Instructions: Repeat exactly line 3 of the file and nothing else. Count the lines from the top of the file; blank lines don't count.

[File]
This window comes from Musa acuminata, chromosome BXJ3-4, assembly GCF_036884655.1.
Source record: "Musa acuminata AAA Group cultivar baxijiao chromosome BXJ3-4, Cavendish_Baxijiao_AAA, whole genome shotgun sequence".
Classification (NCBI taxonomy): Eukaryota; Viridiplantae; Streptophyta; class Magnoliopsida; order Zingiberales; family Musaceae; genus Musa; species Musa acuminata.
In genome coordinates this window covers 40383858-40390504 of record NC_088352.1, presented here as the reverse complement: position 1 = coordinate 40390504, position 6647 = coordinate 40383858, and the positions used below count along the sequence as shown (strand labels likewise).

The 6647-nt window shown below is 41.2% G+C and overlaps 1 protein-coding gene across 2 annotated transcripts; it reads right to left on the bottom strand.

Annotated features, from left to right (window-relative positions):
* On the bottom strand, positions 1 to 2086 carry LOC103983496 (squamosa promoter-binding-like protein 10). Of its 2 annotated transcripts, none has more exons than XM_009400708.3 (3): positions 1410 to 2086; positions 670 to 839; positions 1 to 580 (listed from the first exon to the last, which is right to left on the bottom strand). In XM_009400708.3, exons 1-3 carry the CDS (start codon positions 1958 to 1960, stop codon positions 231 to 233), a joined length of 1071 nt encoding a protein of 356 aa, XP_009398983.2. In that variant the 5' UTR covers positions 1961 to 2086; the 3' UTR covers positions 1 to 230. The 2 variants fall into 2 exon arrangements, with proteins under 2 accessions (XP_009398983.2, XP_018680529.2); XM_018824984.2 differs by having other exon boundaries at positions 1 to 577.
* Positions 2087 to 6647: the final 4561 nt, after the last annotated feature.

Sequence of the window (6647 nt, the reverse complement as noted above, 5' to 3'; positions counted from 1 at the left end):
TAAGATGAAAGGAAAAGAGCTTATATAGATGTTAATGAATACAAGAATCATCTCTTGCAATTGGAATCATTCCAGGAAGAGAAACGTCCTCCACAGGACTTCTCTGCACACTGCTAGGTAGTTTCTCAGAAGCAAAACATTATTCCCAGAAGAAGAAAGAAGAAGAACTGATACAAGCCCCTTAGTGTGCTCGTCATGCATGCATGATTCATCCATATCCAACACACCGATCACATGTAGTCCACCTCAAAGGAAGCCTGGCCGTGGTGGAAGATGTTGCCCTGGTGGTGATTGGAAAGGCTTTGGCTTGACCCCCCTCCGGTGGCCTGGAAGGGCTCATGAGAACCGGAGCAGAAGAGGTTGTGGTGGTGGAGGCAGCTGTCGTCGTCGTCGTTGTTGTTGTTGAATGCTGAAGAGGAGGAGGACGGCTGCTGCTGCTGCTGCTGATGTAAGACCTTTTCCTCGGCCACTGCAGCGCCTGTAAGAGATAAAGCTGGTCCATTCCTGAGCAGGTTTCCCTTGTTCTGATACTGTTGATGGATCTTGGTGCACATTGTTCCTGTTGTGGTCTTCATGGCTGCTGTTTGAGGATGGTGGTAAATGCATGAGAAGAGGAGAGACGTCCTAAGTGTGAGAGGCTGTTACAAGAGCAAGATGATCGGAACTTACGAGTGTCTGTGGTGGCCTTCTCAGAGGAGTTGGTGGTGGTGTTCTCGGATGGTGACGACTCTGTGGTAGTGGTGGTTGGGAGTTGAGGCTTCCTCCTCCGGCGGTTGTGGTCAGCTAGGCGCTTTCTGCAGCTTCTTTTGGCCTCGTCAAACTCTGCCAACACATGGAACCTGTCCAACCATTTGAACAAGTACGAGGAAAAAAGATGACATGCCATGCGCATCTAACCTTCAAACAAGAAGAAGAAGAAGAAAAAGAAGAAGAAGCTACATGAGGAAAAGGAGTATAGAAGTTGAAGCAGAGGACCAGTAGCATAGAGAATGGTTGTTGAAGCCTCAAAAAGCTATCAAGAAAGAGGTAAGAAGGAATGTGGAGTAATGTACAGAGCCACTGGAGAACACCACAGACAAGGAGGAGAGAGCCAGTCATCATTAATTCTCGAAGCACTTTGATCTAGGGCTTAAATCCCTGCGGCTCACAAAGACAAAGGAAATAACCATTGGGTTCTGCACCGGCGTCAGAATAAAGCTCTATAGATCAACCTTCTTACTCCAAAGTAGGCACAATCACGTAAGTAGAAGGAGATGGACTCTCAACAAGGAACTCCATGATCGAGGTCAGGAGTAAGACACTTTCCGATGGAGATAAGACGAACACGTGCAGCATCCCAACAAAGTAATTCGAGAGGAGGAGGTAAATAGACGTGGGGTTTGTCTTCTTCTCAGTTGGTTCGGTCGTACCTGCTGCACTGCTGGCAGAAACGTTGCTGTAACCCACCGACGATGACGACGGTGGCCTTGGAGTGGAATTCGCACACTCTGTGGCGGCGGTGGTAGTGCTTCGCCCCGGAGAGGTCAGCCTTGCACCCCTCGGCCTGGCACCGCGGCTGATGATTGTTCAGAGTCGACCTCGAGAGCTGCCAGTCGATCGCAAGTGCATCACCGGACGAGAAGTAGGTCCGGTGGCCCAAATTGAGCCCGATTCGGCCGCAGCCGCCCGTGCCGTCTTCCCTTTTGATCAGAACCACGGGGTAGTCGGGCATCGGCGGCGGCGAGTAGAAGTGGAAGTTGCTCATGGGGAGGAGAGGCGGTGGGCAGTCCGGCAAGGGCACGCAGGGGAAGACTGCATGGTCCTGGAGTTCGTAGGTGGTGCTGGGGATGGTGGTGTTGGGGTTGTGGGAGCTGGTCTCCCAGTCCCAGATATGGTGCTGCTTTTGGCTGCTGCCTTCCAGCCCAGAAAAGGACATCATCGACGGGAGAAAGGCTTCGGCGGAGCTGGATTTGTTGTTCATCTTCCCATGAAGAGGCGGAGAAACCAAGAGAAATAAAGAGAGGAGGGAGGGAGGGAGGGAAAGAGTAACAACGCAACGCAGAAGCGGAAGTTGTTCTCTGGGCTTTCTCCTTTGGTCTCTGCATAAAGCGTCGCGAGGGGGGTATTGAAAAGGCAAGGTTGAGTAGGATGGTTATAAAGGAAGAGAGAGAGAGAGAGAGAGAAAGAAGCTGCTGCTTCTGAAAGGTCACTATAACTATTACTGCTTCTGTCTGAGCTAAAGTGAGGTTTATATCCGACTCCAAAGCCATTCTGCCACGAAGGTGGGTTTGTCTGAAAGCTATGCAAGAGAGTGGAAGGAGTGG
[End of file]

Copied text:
Classification (NCBI taxonomy): Eukaryota; Viridiplantae; Streptophyta; class Magnoliopsida; order Zingiberales; family Musaceae; genus Musa; species Musa acuminata.